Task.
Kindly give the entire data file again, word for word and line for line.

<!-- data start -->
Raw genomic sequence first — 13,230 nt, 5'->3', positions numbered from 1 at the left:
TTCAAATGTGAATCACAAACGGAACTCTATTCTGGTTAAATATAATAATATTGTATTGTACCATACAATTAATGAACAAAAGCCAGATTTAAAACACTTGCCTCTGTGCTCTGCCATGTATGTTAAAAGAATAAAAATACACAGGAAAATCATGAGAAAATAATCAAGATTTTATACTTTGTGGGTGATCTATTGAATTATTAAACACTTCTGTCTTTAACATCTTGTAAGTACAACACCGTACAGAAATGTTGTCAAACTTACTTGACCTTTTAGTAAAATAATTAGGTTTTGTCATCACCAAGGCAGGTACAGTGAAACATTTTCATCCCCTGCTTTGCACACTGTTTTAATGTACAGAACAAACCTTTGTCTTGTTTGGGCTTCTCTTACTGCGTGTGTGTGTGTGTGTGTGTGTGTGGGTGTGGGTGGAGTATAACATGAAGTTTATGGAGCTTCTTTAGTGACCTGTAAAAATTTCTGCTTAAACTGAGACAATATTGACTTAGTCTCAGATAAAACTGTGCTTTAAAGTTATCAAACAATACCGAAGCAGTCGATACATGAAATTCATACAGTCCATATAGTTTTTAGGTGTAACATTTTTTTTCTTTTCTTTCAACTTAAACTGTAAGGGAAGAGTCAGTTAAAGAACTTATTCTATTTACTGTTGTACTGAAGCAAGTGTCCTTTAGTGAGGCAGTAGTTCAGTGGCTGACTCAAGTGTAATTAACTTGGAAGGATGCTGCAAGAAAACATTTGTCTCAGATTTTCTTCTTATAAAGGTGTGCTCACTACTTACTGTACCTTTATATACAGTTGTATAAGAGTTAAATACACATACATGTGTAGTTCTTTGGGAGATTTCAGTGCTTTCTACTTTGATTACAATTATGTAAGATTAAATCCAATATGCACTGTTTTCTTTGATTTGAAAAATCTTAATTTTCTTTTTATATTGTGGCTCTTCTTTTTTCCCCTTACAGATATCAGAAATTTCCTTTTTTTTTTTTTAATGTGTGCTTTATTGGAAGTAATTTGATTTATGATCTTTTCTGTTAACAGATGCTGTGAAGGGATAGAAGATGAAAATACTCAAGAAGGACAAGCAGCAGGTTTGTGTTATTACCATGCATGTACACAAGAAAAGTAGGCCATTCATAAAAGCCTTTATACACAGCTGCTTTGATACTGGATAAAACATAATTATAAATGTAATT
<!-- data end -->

Raw genomic sequence first — 13,230 nt, 5'->3', positions numbered from 1 at the left:
TTCAAATGTGAATCACAAACGGAACTCTATTCTGGTTAAATATAATAATATTGTATTGTACCATACAATTAATGAACAAAAGCCAGATTTAAAACACTTGCCTCTGTGCTCTGCCATGTATGTTAAAAGAATAAAAATACACAGGAAAATCATGAGAAAATAATCAAGATTTTATACTTTGTGGGTGATCTATTGAATTATTAAACACTTCTGTCTTTAACATCTTGTAAGTACAACACCGTACAGAAATGTTGTCAAACTTACTTGACCTTTTAGTAAAATAATTAGGTTTTGTCATCACCAAGGCAGGTACAGTGAAACATTTTCATCCCCTGCTTTGCACACTGTTTTAATGTACAGAACAAACCTTTGTCTTGTTTGGGCTTCTCTTACTGCGTGTGTGTGTGTGTGTGTGTGTGTGGGTGTGGGTGGAGTATAACATGAAGTTTATGGAGCTTCTTTAGTGACCTGTAAAAATTTCTGCTTAAACTGAGACAATATTGACTTAGTCTCAGATAAAACTGTGCTTTAAAGTTATCAAACAATACCGAAGCAGTCGATACATGAAATTCATACAGTCCATATAGTTTTTAGGTGTAACATTTTTTTTCTTTTCTTTCAACTTAAACTGTAAGGGAAGAGTCAGTTAAAGAACTTATTCTATTTACTGTTGTACTGAAGCAAGTGTCCTTTAGTGAGGCAGTAGTTCAGTGGCTGACTCAAGTGTAATTAACTTGGAAGGATGCTGCAAGAAAACATTTGTCTCAGATTTTCTTCTTATAAAGGTGTGCTCACTACTTACTGTACCTTTATATACAGTTGTATAAGAGTTAAATACACATACATGTGTAGTTCTTTGGGAGATTTCAGTGCTTTCTACTTTGATTACAATTATGTAAGATTAAATCCAATATGCACTGTTTTCTTTGATTTGAAAAATCTTAATTTTCTTTTTATATTGTGGCTCTTCTTTTTTCCCCTTACAGATATCAGAAATTTCCTTTTTTTTTTTTTAATGTGTGCTTTATTGGAAGTAATTTGATTTATGATCTTTTCTGTTAACAGATGCTGTGAAGGGATAGAAGATGAAAATACTCAAGAAGGACAAGCAGCAGGTTTGTGTTATTACCATGCATGTACACAAGAAAAGTAGGCCATTCATAAAAGCCTTTATACACAGCTGCTTTGATACTGGATAAAACATAATTATAAATGTAATT